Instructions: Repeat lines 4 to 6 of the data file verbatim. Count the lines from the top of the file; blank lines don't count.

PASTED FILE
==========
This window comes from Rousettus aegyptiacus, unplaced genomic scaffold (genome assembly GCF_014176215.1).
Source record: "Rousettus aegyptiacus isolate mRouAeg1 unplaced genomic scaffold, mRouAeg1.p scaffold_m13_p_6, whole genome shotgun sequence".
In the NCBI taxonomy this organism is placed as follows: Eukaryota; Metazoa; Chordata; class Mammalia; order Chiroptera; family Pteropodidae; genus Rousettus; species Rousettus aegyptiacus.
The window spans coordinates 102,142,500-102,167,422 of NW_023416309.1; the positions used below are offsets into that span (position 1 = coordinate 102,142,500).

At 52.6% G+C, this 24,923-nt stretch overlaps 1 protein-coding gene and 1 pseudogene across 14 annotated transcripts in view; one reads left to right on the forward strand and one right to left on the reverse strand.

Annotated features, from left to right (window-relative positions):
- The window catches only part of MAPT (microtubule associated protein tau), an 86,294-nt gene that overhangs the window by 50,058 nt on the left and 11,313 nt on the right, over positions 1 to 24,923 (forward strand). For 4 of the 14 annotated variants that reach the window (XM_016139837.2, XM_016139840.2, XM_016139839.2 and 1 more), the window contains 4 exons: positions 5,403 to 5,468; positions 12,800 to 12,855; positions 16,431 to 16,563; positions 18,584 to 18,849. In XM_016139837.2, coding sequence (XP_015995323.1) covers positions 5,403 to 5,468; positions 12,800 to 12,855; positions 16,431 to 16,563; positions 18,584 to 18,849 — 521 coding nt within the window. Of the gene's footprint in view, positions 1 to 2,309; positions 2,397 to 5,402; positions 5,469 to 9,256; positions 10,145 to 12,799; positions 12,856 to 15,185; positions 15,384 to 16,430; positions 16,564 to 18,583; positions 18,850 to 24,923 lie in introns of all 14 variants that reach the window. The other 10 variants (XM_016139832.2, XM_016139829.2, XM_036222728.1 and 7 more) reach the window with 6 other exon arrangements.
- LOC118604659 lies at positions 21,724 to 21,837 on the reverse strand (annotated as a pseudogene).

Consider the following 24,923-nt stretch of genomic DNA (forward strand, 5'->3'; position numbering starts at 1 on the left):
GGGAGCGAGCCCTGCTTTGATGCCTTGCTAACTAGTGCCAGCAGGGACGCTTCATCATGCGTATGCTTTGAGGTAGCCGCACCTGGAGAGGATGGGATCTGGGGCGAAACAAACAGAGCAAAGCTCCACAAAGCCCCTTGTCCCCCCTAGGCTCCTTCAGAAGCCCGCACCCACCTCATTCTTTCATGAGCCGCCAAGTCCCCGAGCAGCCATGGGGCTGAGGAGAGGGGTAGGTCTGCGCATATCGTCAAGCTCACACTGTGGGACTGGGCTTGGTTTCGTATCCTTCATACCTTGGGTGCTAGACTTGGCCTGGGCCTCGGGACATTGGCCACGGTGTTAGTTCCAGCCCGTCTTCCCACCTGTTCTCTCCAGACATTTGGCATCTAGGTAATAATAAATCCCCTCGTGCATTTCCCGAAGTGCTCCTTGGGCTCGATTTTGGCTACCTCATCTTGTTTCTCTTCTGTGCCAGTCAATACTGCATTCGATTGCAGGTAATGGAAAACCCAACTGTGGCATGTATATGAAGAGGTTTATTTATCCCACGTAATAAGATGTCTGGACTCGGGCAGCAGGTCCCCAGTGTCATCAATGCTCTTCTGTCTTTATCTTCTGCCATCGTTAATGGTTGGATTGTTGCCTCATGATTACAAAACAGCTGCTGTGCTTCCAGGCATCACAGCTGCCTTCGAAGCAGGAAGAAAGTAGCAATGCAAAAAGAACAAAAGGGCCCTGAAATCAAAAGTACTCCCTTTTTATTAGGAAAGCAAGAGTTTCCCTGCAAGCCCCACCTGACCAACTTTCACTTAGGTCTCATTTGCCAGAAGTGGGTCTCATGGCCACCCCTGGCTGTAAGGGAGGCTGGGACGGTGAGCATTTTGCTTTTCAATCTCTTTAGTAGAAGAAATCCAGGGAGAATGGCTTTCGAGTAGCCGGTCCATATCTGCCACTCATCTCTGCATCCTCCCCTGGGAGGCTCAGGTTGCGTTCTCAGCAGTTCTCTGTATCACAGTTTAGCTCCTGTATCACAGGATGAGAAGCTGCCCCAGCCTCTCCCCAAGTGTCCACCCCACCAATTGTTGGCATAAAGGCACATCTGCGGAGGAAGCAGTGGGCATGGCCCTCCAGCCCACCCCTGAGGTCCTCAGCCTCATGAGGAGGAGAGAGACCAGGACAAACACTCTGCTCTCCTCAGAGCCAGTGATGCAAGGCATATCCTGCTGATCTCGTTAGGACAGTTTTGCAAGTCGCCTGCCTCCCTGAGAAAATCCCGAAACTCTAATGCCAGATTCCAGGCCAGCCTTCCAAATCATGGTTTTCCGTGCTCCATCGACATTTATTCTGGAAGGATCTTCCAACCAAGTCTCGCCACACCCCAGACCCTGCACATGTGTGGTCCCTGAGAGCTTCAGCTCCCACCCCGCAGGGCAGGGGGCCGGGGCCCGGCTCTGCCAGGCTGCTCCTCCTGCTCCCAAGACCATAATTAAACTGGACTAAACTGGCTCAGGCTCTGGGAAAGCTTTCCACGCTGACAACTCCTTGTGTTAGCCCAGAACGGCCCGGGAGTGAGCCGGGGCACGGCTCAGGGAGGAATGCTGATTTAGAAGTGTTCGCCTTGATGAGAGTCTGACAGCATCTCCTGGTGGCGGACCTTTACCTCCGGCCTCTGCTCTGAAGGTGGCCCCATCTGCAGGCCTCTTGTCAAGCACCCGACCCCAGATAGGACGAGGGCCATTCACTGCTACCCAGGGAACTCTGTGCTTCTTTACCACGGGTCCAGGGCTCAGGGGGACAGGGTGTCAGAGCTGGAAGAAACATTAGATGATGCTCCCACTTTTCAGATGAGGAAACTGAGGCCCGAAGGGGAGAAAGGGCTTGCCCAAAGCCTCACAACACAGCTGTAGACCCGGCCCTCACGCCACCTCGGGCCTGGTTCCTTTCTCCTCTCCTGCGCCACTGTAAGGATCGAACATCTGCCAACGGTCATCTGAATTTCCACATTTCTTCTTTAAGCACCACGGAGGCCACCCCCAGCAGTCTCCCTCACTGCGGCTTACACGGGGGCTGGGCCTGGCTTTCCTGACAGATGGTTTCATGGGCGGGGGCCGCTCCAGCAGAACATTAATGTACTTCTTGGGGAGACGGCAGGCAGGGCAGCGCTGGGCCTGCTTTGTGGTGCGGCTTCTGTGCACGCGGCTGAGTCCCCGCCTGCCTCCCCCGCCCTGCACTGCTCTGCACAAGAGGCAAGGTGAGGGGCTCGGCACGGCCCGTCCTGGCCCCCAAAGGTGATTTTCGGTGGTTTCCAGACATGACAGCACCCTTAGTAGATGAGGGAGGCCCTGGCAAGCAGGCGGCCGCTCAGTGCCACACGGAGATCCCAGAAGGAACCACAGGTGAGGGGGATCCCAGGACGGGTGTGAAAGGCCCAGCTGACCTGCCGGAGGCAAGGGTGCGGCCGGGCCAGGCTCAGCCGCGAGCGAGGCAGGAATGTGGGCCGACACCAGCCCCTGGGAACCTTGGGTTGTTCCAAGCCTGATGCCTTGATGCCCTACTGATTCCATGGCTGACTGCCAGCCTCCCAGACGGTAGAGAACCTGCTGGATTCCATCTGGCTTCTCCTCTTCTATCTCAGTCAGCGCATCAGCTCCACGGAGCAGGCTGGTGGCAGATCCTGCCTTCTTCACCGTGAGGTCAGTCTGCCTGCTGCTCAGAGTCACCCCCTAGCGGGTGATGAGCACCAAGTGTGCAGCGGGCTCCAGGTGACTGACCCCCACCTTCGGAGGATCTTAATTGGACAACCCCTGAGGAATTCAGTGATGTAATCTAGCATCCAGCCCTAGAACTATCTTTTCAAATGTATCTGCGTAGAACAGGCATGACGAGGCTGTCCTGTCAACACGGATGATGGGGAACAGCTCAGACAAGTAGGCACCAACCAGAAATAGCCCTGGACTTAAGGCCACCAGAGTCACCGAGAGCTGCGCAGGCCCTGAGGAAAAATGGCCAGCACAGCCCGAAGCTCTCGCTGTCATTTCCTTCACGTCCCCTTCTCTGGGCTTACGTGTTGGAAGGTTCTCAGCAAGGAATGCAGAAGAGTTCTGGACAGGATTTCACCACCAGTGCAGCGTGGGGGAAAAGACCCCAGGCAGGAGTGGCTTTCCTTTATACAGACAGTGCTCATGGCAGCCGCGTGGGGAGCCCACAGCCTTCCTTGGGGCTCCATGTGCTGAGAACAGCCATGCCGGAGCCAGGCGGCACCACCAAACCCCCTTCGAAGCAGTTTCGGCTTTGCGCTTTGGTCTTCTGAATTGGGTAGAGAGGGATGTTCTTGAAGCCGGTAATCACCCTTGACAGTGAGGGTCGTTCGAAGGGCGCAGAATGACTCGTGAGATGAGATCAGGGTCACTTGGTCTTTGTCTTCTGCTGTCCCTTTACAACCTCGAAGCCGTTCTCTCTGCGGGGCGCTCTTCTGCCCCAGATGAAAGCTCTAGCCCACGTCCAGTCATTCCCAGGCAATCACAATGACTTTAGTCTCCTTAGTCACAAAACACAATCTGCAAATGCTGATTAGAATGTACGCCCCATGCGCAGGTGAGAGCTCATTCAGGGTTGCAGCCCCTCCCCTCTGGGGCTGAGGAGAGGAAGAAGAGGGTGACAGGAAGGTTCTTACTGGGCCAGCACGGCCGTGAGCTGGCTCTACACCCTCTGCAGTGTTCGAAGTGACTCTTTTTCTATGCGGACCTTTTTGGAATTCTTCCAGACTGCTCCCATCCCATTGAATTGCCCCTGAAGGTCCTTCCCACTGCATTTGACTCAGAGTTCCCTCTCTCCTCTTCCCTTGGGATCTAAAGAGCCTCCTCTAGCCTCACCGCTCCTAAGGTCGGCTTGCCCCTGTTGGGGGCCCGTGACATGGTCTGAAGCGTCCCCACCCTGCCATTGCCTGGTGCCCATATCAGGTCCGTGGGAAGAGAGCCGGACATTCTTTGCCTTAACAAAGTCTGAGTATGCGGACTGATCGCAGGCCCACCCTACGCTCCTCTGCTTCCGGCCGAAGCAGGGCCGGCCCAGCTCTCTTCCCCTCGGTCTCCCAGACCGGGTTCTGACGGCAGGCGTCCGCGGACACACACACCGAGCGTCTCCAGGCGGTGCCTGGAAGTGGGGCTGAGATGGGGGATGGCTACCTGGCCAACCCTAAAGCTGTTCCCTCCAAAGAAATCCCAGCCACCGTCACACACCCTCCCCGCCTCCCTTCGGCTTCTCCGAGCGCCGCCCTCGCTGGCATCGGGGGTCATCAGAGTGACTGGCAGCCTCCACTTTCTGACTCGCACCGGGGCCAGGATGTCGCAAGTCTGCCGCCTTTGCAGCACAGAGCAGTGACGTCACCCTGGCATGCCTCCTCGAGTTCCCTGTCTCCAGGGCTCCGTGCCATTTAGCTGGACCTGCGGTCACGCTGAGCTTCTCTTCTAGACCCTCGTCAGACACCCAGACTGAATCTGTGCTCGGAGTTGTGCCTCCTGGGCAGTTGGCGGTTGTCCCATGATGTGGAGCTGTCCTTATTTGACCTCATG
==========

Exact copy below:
The window spans coordinates 102,142,500-102,167,422 of NW_023416309.1; the positions used below are offsets into that span (position 1 = coordinate 102,142,500).

At 52.6% G+C, this 24,923-nt stretch overlaps 1 protein-coding gene and 1 pseudogene across 14 annotated transcripts in view; one reads left to right on the forward strand and one right to left on the reverse strand.

Annotated features, from left to right (window-relative positions):